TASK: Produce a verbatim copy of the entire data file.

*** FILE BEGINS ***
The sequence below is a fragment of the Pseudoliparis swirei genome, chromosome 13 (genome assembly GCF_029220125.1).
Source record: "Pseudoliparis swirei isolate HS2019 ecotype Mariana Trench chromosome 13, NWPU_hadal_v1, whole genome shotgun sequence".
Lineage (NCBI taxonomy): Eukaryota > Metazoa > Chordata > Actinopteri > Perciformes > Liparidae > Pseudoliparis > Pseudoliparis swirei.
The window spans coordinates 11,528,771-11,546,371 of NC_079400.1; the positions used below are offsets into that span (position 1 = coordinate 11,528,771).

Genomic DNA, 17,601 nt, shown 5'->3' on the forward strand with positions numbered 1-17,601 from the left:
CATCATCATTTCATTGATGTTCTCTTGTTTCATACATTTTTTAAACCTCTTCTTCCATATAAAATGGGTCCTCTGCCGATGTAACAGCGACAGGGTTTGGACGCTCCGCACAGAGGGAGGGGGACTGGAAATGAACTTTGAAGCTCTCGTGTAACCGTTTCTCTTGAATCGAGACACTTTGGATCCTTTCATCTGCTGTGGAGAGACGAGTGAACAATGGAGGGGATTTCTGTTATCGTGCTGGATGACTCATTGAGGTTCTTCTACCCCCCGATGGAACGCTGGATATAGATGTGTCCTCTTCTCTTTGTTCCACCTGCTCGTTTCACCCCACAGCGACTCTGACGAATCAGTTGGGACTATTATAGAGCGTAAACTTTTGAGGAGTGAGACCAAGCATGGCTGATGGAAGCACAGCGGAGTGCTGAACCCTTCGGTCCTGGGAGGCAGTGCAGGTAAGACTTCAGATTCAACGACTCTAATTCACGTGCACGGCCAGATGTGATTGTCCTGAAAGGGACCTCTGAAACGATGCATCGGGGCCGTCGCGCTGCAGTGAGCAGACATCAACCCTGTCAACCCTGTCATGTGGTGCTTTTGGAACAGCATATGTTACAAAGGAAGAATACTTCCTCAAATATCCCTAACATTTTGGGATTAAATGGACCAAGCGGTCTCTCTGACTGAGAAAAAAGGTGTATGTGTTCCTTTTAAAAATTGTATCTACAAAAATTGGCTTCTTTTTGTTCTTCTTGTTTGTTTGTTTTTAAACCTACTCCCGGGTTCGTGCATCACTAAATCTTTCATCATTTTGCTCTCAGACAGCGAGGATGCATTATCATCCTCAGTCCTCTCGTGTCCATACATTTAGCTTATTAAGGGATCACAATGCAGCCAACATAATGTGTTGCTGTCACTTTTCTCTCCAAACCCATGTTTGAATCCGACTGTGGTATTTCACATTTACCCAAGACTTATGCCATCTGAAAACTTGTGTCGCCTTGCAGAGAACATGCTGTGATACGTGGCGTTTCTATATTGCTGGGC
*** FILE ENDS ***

The sequence below is a fragment of the Pseudoliparis swirei genome, chromosome 13 (genome assembly GCF_029220125.1).
Source record: "Pseudoliparis swirei isolate HS2019 ecotype Mariana Trench chromosome 13, NWPU_hadal_v1, whole genome shotgun sequence".
Lineage (NCBI taxonomy): Eukaryota > Metazoa > Chordata > Actinopteri > Perciformes > Liparidae > Pseudoliparis > Pseudoliparis swirei.
The window spans coordinates 11,528,771-11,546,371 of NC_079400.1; the positions used below are offsets into that span (position 1 = coordinate 11,528,771).

Genomic DNA, 17,601 nt, shown 5'->3' on the forward strand with positions numbered 1-17,601 from the left:
CATCATCATTTCATTGATGTTCTCTTGTTTCATACATTTTTTAAACCTCTTCTTCCATATAAAATGGGTCCTCTGCCGATGTAACAGCGACAGGGTTTGGACGCTCCGCACAGAGGGAGGGGGACTGGAAATGAACTTTGAAGCTCTCGTGTAACCGTTTCTCTTGAATCGAGACACTTTGGATCCTTTCATCTGCTGTGGAGAGACGAGTGAACAATGGAGGGGATTTCTGTTATCGTGCTGGATGACTCATTGAGGTTCTTCTACCCCCCGATGGAACGCTGGATATAGATGTGTCCTCTTCTCTTTGTTCCACCTGCTCGTTTCACCCCACAGCGACTCTGACGAATCAGTTGGGACTATTATAGAGCGTAAACTTTTGAGGAGTGAGACCAAGCATGGCTGATGGAAGCACAGCGGAGTGCTGAACCCTTCGGTCCTGGGAGGCAGTGCAGGTAAGACTTCAGATTCAACGACTCTAATTCACGTGCACGGCCAGATGTGATTGTCCTGAAAGGGACCTCTGAAACGATGCATCGGGGCCGTCGCGCTGCAGTGAGCAGACATCAACCCTGTCAACCCTGTCATGTGGTGCTTTTGGAACAGCATATGTTACAAAGGAAGAATACTTCCTCAAATATCCCTAACATTTTGGGATTAAATGGACCAAGCGGTCTCTCTGACTGAGAAAAAAGGTGTATGTGTTCCTTTTAAAAATTGTATCTACAAAAATTGGCTTCTTTTTGTTCTTCTTGTTTGTTTGTTTTTAAACCTACTCCCGGGTTCGTGCATCACTAAATCTTTCATCATTTTGCTCTCAGACAGCGAGGATGCATTATCATCCTCAGTCCTCTCGTGTCCATACATTTAGCTTATTAAGGGATCACAATGCAGCCAACATAATGTGTTGCTGTCACTTTTCTCTCCAAACCCATGTTTGAATCCGACTGTGGTATTTCACATTTACCCAAGACTTATGCCATCTGAAAACTTGTGTCGCCTTGCAGAGAACATGCTGTGATACGTGGCGTTTCTATATTGCTGGGC